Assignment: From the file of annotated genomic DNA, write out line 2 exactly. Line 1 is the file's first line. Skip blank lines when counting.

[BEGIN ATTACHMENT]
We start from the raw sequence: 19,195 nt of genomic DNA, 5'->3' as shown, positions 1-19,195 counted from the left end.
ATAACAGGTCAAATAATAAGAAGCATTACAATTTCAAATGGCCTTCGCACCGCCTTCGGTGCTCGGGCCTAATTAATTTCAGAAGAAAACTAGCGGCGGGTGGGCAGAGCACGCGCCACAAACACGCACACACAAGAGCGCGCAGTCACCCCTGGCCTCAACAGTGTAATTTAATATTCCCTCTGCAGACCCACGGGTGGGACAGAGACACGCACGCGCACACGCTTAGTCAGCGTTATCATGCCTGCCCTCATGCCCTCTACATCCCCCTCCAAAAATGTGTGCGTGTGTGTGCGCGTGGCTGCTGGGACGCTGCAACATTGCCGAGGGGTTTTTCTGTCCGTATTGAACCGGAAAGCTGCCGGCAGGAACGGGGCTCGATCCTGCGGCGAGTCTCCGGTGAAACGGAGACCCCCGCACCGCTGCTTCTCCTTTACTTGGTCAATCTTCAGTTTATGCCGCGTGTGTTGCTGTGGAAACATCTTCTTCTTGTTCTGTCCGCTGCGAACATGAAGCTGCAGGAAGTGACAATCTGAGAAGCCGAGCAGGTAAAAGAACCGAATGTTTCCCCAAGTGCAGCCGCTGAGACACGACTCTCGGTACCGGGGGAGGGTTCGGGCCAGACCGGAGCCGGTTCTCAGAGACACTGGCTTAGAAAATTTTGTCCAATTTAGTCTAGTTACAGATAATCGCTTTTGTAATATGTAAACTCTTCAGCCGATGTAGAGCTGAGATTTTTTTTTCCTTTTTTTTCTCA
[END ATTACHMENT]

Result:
ATAACAGGTCAAATAATAAGAAGCATTACAATTTCAAATGGCCTTCGCACCGCCTTCGGTGCTCGGGCCTAATTAATTTCAGAAGAAAACTAGCGGCGGGTGGGCAGAGCACGCGCCACAAACACGCACACACAAGAGCGCGCAGTCACCCCTGGCCTCAACAGTGTAATTTAATATTCCCTCTGCAGACCCACGGGTGGGACAGAGACACGCACGCGCACACGCTTAGTCAGCGTTATCATGCCTGCCCTCATGCCCTCTACATCCCCCTCCAAAAATGTGTGCGTGTGTGTGCGCGTGGCTGCTGGGACGCTGCAACATTGCCGAGGGGTTTTTCTGTCCGTATTGAACCGGAAAGCTGCCGGCAGGAACGGGGCTCGATCCTGCGGCGAGTCTCCGGTGAAACGGAGACCCCCGCACCGCTGCTTCTCCTTTACTTGGTCAATCTTCAGTTTATGCCGCGTGTGTTGCTGTGGAAACATCTTCTTCTTGTTCTGTCCGCTGCGAACATGAAGCTGCAGGAAGTGACAATCTGAGAAGCCGAGCAGGTAAAAGAACCGAATGTTTCCCCAAGTGCAGCCGCTGAGACACGACTCTCGGTACCGGGGGAGGGTTCGGGCCAGACCGGAGCCGGTTCTCAGAGACACTGGCTTAGAAAATTTTGTCCAATTTAGTCTAGTTACAGATAATCGCTTTTGTAATATGTAAACTCTTCAGCCGATGTAGAGCTGAGATTTTTTTTTCCTTTTTTTTCTCA